Jeannette said...

I second Cath Nichols's approach to "just find stuff and read" and agree that there are plenty of reviews in the literary mags. That's a good place to start. If you can get to the Poetry Library in London, you can browse (the old-fashioned way) to your heart's content - see

Other routes to finding contemporary poets and poems: buy the annual Forward prize anthology (usually a good mix of new and established poets), subscribe to poetry daily (drawing from mostly American sources) or check out the library of poets on the poetry foundation website,
Another great source: the longlists for the annual TS Eliot prize (awarded by the Poetry Book Society to "the best collection of new verse in English first published in the UK or the Republic of Ireland" each year).

Now, for something specific... If you are looking for something to get you going I recommend: Sian Hughes's The Missing, Hugo Williams's West End Final, and Lorraine Mariner's Furniture. Looking forward to your reviews!


BJM, what a lovely start for your grand-daughter, and yes, make poems together! Why not put one up here so I can get to say I published her first!!!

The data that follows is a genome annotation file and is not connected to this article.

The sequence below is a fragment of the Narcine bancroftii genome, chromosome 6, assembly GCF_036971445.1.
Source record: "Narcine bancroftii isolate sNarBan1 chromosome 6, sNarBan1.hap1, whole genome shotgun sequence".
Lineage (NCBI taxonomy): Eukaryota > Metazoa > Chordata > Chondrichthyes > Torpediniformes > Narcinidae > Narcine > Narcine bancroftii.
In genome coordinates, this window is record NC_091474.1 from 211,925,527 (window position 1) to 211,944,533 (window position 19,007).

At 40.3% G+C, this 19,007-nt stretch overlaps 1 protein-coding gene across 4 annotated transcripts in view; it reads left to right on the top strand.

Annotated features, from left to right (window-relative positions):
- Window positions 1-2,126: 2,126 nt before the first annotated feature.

Brilliant advice, Cath and Jeannette - just read everything. But when we get to see poetry reviews in general magazines, I'll feel happier. And funny you should mention Furniture, Jeannette... watch this space!

Catherine said...

You can also become a member of the Poetry Book Society (PBS) which reviews new collections and also makes a 'choice' and other 'recommendations' - itcomes out four times a year and if you join, you receive the PBS 'choice' as part of your sub, plus discounts off other poetry collections. Also, Poetry Review, the official organ of the Poetry Society, publishes reviews of new work, as does Poetry London and The Frogmore Papers (among others).

Jenzarina said...

I loved that clip you put up. Gosh, she's good. I'll be looking out for her.